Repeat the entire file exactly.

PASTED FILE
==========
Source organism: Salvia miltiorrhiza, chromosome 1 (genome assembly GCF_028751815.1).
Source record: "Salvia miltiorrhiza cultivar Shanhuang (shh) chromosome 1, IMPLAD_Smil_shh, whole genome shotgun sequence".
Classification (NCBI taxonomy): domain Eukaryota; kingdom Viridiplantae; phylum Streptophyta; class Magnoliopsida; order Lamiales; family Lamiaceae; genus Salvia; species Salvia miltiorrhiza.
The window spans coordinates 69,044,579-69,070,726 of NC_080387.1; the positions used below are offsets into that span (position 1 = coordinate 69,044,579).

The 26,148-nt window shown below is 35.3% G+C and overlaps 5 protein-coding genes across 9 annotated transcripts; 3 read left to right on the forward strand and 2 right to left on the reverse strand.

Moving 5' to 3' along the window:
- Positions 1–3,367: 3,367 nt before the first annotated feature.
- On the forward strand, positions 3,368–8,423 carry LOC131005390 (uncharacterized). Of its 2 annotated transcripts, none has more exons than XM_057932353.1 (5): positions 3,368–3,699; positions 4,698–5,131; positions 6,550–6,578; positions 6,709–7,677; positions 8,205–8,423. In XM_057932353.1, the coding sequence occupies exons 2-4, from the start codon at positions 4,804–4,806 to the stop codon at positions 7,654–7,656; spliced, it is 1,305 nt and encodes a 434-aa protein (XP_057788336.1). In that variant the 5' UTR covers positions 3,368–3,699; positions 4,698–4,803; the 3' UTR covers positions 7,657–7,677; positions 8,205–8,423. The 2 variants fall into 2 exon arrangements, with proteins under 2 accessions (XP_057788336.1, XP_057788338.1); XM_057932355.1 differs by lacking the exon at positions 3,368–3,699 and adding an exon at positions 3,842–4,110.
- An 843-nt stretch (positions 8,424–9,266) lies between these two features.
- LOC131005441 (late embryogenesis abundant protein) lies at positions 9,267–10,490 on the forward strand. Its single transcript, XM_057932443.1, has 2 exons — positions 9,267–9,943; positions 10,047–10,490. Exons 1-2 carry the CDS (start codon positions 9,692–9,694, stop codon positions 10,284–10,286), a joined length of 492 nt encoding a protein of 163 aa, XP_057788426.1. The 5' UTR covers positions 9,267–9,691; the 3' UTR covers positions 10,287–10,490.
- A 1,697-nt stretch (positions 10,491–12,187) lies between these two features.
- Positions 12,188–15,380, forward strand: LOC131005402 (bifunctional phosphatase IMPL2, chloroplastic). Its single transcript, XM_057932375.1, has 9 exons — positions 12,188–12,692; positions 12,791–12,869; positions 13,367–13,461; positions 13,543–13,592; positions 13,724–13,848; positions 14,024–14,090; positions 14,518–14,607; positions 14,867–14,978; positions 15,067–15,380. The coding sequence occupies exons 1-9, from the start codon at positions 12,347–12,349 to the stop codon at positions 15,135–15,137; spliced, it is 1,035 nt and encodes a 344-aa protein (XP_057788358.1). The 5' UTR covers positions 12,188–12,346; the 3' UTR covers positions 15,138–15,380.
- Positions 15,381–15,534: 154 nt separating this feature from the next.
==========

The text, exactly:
Source organism: Salvia miltiorrhiza, chromosome 1 (genome assembly GCF_028751815.1).
Source record: "Salvia miltiorrhiza cultivar Shanhuang (shh) chromosome 1, IMPLAD_Smil_shh, whole genome shotgun sequence".
Classification (NCBI taxonomy): domain Eukaryota; kingdom Viridiplantae; phylum Streptophyta; class Magnoliopsida; order Lamiales; family Lamiaceae; genus Salvia; species Salvia miltiorrhiza.
The window spans coordinates 69,044,579-69,070,726 of NC_080387.1; the positions used below are offsets into that span (position 1 = coordinate 69,044,579).

The 26,148-nt window shown below is 35.3% G+C and overlaps 5 protein-coding genes across 9 annotated transcripts; 3 read left to right on the forward strand and 2 right to left on the reverse strand.

Moving 5' to 3' along the window:
- Positions 1–3,367: 3,367 nt before the first annotated feature.
- On the forward strand, positions 3,368–8,423 carry LOC131005390 (uncharacterized). Of its 2 annotated transcripts, none has more exons than XM_057932353.1 (5): positions 3,368–3,699; positions 4,698–5,131; positions 6,550–6,578; positions 6,709–7,677; positions 8,205–8,423. In XM_057932353.1, the coding sequence occupies exons 2-4, from the start codon at positions 4,804–4,806 to the stop codon at positions 7,654–7,656; spliced, it is 1,305 nt and encodes a 434-aa protein (XP_057788336.1). In that variant the 5' UTR covers positions 3,368–3,699; positions 4,698–4,803; the 3' UTR covers positions 7,657–7,677; positions 8,205–8,423. The 2 variants fall into 2 exon arrangements, with proteins under 2 accessions (XP_057788336.1, XP_057788338.1); XM_057932355.1 differs by lacking the exon at positions 3,368–3,699 and adding an exon at positions 3,842–4,110.
- An 843-nt stretch (positions 8,424–9,266) lies between these two features.
- LOC131005441 (late embryogenesis abundant protein) lies at positions 9,267–10,490 on the forward strand. Its single transcript, XM_057932443.1, has 2 exons — positions 9,267–9,943; positions 10,047–10,490. Exons 1-2 carry the CDS (start codon positions 9,692–9,694, stop codon positions 10,284–10,286), a joined length of 492 nt encoding a protein of 163 aa, XP_057788426.1. The 5' UTR covers positions 9,267–9,691; the 3' UTR covers positions 10,287–10,490.
- A 1,697-nt stretch (positions 10,491–12,187) lies between these two features.
- Positions 12,188–15,380, forward strand: LOC131005402 (bifunctional phosphatase IMPL2, chloroplastic). Its single transcript, XM_057932375.1, has 9 exons — positions 12,188–12,692; positions 12,791–12,869; positions 13,367–13,461; positions 13,543–13,592; positions 13,724–13,848; positions 14,024–14,090; positions 14,518–14,607; positions 14,867–14,978; positions 15,067–15,380. The coding sequence occupies exons 1-9, from the start codon at positions 12,347–12,349 to the stop codon at positions 15,135–15,137; spliced, it is 1,035 nt and encodes a 344-aa protein (XP_057788358.1). The 5' UTR covers positions 12,188–12,346; the 3' UTR covers positions 15,138–15,380.
- Positions 15,381–15,534: 154 nt separating this feature from the next.